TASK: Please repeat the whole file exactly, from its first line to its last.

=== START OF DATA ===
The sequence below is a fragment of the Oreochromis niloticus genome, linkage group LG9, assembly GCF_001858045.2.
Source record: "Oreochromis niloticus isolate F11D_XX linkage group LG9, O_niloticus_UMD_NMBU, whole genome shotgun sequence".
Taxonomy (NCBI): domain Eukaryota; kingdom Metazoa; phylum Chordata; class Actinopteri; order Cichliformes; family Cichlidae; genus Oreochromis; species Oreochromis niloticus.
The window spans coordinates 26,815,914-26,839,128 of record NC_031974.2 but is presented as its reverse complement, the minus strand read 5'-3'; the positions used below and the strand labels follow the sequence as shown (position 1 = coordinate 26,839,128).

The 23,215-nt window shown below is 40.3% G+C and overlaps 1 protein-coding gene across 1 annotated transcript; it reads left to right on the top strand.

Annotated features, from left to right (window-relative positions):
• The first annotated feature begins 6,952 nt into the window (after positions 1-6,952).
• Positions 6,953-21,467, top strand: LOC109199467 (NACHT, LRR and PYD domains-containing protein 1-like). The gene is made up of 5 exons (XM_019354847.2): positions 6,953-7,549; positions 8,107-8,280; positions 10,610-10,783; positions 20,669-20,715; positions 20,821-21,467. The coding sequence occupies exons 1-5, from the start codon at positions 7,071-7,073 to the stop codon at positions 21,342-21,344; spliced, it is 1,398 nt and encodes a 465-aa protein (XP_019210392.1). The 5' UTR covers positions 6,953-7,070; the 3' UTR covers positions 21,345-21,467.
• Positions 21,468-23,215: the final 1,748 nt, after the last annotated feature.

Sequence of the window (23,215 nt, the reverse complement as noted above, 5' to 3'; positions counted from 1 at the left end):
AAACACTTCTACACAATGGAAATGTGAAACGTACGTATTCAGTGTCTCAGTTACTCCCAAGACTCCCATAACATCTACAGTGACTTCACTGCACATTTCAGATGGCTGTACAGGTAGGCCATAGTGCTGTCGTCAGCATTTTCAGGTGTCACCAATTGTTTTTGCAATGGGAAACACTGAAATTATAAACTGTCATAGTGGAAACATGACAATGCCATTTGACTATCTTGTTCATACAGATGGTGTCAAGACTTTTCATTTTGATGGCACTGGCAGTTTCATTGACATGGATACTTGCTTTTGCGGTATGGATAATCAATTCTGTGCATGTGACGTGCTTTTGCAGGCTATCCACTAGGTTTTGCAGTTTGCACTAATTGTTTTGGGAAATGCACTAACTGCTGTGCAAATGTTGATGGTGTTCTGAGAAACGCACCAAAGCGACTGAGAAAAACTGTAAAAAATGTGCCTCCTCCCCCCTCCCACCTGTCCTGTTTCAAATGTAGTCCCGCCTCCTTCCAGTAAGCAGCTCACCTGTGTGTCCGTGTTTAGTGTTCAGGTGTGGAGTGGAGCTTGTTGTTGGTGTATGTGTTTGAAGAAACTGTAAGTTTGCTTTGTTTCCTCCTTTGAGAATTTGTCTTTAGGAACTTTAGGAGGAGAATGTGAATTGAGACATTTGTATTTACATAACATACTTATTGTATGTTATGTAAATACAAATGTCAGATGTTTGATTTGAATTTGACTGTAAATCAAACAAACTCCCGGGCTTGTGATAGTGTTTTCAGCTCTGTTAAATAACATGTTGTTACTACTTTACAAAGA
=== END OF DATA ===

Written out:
The sequence below is a fragment of the Oreochromis niloticus genome, linkage group LG9, assembly GCF_001858045.2.
Source record: "Oreochromis niloticus isolate F11D_XX linkage group LG9, O_niloticus_UMD_NMBU, whole genome shotgun sequence".
Taxonomy (NCBI): domain Eukaryota; kingdom Metazoa; phylum Chordata; class Actinopteri; order Cichliformes; family Cichlidae; genus Oreochromis; species Oreochromis niloticus.
The window spans coordinates 26,815,914-26,839,128 of record NC_031974.2 but is presented as its reverse complement, the minus strand read 5'-3'; the positions used below and the strand labels follow the sequence as shown (position 1 = coordinate 26,839,128).

The 23,215-nt window shown below is 40.3% G+C and overlaps 1 protein-coding gene across 1 annotated transcript; it reads left to right on the top strand.

Annotated features, from left to right (window-relative positions):
• The first annotated feature begins 6,952 nt into the window (after positions 1-6,952).
• Positions 6,953-21,467, top strand: LOC109199467 (NACHT, LRR and PYD domains-containing protein 1-like). The gene is made up of 5 exons (XM_019354847.2): positions 6,953-7,549; positions 8,107-8,280; positions 10,610-10,783; positions 20,669-20,715; positions 20,821-21,467. The coding sequence occupies exons 1-5, from the start codon at positions 7,071-7,073 to the stop codon at positions 21,342-21,344; spliced, it is 1,398 nt and encodes a 465-aa protein (XP_019210392.1). The 5' UTR covers positions 6,953-7,070; the 3' UTR covers positions 21,345-21,467.
• Positions 21,468-23,215: the final 1,748 nt, after the last annotated feature.

Sequence of the window (23,215 nt, the reverse complement as noted above, 5' to 3'; positions counted from 1 at the left end):
AAACACTTCTACACAATGGAAATGTGAAACGTACGTATTCAGTGTCTCAGTTACTCCCAAGACTCCCATAACATCTACAGTGACTTCACTGCACATTTCAGATGGCTGTACAGGTAGGCCATAGTGCTGTCGTCAGCATTTTCAGGTGTCACCAATTGTTTTTGCAATGGGAAACACTGAAATTATAAACTGTCATAGTGGAAACATGACAATGCCATTTGACTATCTTGTTCATACAGATGGTGTCAAGACTTTTCATTTTGATGGCACTGGCAGTTTCATTGACATGGATACTTGCTTTTGCGGTATGGATAATCAATTCTGTGCATGTGACGTGCTTTTGCAGGCTATCCACTAGGTTTTGCAGTTTGCACTAATTGTTTTGGGAAATGCACTAACTGCTGTGCAAATGTTGATGGTGTTCTGAGAAACGCACCAAAGCGACTGAGAAAAACTGTAAAAAATGTGCCTCCTCCCCCCTCCCACCTGTCCTGTTTCAAATGTAGTCCCGCCTCCTTCCAGTAAGCAGCTCACCTGTGTGTCCGTGTTTAGTGTTCAGGTGTGGAGTGGAGCTTGTTGTTGGTGTATGTGTTTGAAGAAACTGTAAGTTTGCTTTGTTTCCTCCTTTGAGAATTTGTCTTTAGGAACTTTAGGAGGAGAATGTGAATTGAGACATTTGTATTTACATAACATACTTATTGTATGTTATGTAAATACAAATGTCAGATGTTTGATTTGAATTTGACTGTAAATCAAACAAACTCCCGGGCTTGTGATAGTGTTTTCAGCTCTGTTAAATAACATGTTGTTACTACTTTACAAAGA